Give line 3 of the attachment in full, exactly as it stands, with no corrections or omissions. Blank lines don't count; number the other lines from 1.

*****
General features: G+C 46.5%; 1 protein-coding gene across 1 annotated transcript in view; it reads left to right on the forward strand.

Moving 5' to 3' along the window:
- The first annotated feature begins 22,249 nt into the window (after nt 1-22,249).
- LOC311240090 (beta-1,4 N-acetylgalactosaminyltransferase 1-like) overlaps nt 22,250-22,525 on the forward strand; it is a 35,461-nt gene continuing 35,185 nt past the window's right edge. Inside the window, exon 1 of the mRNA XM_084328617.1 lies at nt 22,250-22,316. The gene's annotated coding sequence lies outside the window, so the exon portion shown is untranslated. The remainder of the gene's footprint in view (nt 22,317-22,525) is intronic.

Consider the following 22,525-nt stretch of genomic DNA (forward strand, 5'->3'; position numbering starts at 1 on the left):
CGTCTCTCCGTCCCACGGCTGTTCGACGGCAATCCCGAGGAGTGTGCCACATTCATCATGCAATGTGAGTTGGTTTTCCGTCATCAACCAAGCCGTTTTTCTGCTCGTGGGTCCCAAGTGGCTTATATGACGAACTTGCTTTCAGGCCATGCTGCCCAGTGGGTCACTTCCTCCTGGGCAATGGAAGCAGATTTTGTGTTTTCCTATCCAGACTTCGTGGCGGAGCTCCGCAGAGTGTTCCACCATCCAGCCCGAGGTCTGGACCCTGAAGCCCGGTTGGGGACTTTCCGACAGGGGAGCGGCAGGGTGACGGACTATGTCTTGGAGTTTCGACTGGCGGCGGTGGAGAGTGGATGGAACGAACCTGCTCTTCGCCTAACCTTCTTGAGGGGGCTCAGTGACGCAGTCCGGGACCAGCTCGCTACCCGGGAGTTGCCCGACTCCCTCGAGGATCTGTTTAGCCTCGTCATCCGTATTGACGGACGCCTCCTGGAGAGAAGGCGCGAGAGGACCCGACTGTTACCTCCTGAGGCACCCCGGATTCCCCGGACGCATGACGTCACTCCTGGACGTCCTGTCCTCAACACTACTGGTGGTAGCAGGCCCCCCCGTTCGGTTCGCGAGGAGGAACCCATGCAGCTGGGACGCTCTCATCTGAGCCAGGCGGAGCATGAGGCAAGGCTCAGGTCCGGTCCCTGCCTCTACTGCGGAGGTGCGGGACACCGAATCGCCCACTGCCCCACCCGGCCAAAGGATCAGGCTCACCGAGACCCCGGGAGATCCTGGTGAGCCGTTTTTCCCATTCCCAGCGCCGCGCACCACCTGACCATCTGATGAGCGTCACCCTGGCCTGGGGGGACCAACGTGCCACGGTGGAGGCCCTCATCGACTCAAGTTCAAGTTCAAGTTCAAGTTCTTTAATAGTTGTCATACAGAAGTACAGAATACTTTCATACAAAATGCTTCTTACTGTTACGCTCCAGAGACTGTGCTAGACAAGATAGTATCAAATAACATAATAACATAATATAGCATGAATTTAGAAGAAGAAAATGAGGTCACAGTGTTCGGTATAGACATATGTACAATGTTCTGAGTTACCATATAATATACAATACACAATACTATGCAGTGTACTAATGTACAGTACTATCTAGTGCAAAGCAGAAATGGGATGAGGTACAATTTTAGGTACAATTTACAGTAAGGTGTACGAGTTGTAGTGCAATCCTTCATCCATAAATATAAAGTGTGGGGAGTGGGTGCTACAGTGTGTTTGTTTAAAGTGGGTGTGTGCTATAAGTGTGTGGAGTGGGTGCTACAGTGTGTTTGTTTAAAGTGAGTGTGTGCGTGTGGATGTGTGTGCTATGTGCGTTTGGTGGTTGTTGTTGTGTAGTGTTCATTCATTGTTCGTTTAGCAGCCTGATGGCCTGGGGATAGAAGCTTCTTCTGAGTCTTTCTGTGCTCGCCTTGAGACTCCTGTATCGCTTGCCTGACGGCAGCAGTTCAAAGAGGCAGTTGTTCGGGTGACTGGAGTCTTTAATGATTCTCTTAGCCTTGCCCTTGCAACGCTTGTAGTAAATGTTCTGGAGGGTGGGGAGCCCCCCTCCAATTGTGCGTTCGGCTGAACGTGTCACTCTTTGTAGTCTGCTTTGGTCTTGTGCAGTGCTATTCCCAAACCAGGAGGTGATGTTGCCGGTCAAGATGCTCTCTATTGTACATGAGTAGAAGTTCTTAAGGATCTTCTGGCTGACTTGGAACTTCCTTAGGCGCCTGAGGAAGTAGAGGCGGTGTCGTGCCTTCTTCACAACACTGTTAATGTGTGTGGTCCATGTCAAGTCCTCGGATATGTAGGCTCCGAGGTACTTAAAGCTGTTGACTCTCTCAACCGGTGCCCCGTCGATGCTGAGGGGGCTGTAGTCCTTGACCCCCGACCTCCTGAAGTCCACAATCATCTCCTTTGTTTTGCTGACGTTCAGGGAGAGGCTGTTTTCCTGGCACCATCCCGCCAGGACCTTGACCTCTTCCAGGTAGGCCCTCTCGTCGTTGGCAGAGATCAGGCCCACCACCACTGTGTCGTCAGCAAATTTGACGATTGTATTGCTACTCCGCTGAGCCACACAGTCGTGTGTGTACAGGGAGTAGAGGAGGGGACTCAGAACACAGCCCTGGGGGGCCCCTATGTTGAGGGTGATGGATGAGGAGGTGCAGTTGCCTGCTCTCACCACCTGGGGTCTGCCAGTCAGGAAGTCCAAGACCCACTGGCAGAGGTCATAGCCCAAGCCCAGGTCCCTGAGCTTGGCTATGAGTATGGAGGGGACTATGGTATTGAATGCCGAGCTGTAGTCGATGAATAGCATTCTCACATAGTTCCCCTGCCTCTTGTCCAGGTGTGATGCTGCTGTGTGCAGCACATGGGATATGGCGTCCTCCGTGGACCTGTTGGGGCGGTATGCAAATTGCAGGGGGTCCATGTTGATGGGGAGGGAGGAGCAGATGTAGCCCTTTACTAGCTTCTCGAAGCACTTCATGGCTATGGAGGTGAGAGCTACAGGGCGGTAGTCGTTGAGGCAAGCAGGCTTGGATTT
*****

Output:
- The first annotated feature begins 22,249 nt into the window (after nt 1-22,249).